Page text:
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The Brandons

A Virago Modern Classic
Narrated by: Jilly Bond
Length: 10 hrs and 23 mins
Categories: Fiction, Literary
4.5 out of 5 stars (14 ratings)

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Summary

Lavinia Brandon is quite the loveliest widow in Barsetshire, blessed with beauty and grace as well as two handsome grown-up children, Delia and Francis. So thinks their cousin, Hilary Grant, when he comes to stay and - like many before him - promptly falls for his fragrant hostess.

Meanwhile the Brandons' ill-tempered dowager aunt is stirring up controversy over her legacy, and Lavinia's attention is further occupied by the challenges of making a match between the vicar and gifted village helpmeet Miss Morris and elegantly deterring her lovestruck suitors.

Angela Thirkell's 1930s comedy is bright, witty and winning.

©2016 Angela Thirkell (P)2016 Hachette Audio UK

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    4 out of 5 stars

Very enjoyable antidote to 2017.

If you fancy a dose of completely un-taxing, stress-free fiction, try this. It all seems like light and frothy nonsense - and yet it does also shine a gentle light on some aspects of English Upper Middle Class life in this era (1930s) versus their servants/the Lower Classes. It is gentle satire, really. Lots of lovely domestic details too which I like; you feel as if you are at the tea parties, picnics and outings.

It is mildly funny, except the fun-fare scene at the church fete which is - I hope deliberately -hysterical. It might just be my mind...

Well read - the narrator hams it up when needed, is good at mens' voices and has a great range of characters.

4 people found this helpful

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  • Bette
  • 24-02-17

What a joy!

It is such a pleasure to revisit Mrs Thirkell's books through Audible. I hope they will all be converted soon.

If you've never read the Barsetshire novels, do start! And The Brandons is a very good place to start; introducing many of the characters I love most including Mrs Brandon herself, Lydia and Keith Merton.

The Barsetshire novels begin in the perpetually sunny 30s between the wars and continue into the 60s: one book a year, intertwining the families of the various towns. They begin where Trollope leaves off, but that is no barrier. You can read them without Trollope but do try to read them in order.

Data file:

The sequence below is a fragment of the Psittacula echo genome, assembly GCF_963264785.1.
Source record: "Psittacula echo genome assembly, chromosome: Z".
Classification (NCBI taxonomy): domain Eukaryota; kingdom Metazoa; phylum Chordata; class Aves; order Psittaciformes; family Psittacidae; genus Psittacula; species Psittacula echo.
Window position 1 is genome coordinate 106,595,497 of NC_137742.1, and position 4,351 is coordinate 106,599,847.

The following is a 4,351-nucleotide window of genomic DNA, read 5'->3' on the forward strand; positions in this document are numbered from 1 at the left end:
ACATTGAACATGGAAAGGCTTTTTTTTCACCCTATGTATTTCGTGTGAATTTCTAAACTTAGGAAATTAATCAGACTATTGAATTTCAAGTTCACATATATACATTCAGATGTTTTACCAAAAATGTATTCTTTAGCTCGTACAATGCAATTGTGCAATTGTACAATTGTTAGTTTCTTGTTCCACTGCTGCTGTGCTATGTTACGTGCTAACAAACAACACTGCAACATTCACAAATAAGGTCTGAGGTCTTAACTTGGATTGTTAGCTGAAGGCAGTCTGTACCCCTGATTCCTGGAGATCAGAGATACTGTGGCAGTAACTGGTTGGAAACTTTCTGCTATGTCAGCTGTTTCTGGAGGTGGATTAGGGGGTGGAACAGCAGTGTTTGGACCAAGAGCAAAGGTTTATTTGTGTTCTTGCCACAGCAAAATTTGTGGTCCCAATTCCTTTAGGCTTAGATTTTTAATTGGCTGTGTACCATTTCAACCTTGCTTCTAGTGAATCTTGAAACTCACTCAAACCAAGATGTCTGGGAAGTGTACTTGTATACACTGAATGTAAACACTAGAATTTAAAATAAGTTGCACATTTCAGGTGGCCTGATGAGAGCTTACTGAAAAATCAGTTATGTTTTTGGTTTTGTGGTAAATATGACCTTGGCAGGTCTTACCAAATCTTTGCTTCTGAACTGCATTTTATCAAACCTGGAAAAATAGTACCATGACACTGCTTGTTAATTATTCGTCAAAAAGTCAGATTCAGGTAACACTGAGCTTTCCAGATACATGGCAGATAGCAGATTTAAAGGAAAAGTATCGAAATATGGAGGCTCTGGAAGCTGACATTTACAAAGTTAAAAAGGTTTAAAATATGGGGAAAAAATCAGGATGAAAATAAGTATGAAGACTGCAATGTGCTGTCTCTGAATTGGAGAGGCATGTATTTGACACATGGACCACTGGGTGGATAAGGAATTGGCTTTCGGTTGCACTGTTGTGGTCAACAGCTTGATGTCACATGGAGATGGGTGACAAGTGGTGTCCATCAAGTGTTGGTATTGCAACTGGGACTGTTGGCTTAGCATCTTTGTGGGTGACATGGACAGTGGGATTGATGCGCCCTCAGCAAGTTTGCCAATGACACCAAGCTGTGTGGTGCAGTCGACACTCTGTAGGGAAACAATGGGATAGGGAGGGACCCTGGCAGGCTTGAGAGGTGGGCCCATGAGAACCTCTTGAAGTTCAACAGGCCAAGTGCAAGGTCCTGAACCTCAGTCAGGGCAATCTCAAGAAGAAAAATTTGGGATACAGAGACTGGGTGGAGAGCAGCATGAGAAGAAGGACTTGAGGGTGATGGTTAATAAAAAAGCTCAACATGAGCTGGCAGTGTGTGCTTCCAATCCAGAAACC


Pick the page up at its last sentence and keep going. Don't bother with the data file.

The War years books are particularly fascinating. Read as a whole they give a marvellous socio-economic view of middle class England from the 30s to the 60s, and show Thirkell's growth from full-on snob to much more generous observer of social mobility. Note particularly her gradually creeping fondness for Mr Adams and women like Jimmy's family.

Do read on and encourage the publisher to convert her entire oeuvre to Audible files.

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  • Mitzi
  • 26-11-19

Terrible reader spoiled my enjoyment of the text

I wish I had bought the printed book.

The story seems delightful, but unfortunately the “reading” experience was completely ruined by Jilly Bond’s dreadful performance. Being an audiobook, Jilly Bond’s absolute failure becomes a major issue. It is a pity because it affects one's impression of the text in an unfavorable manner, when, perhaps, the story itself is so much better than it transpires from this Audible.

Bond is the kind of reader totally in love with her own style, who, therefore, is too distracted by “sounding a certain way” to pay actual attention to what the text needs and requires. So she emits strange sounds that one is not sure what they are meant to convey because either the rapidity, or the distress, or the shrill of the performer’s tone do not match at all what is being narrated. Not to mention the very worst flaw: the performer smiles while speaking in the narrator’s voice and, worst of all, when there’s absolutely no reason to do so in the plot!

Since Bond does not properly pace her rhythm, she pushes too far one single breath and, by the time she reaches the end of a sentence, she literally chokes. Those last few words uttered as if the speaker were about to die of asphyxia were really unbearable.

She speeds up in ways that do not allow the listener to drink in fully the meaning of what is being said. She also tries to “convey humor” with her voice which produces an awful effect: it is up to the script to convey humor not to the performer. If the story is funny at times, its humor is killed by Bond's interpretation.

Lastly, not a good rendition of the upper-class accent: she often falls into low class modulations. In her eagerness to sound upper-class-like, she ends up pronouncing words like chauffeur, for example, “shofar.”

Unendurable reader: her accent, her way of reading, her choking old-lady performance… Utterly off-putting.

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  • Cosmy H.
  • 19-06-18

A simple pleasure

A lovely listen
A delightful little story about a simpler time and the quirks of family and the heart
Sadly wishful thinking that all could be like this again- if it ever was
But I had a smile throughout and sweet dreams- well worth it

1 person found this helpful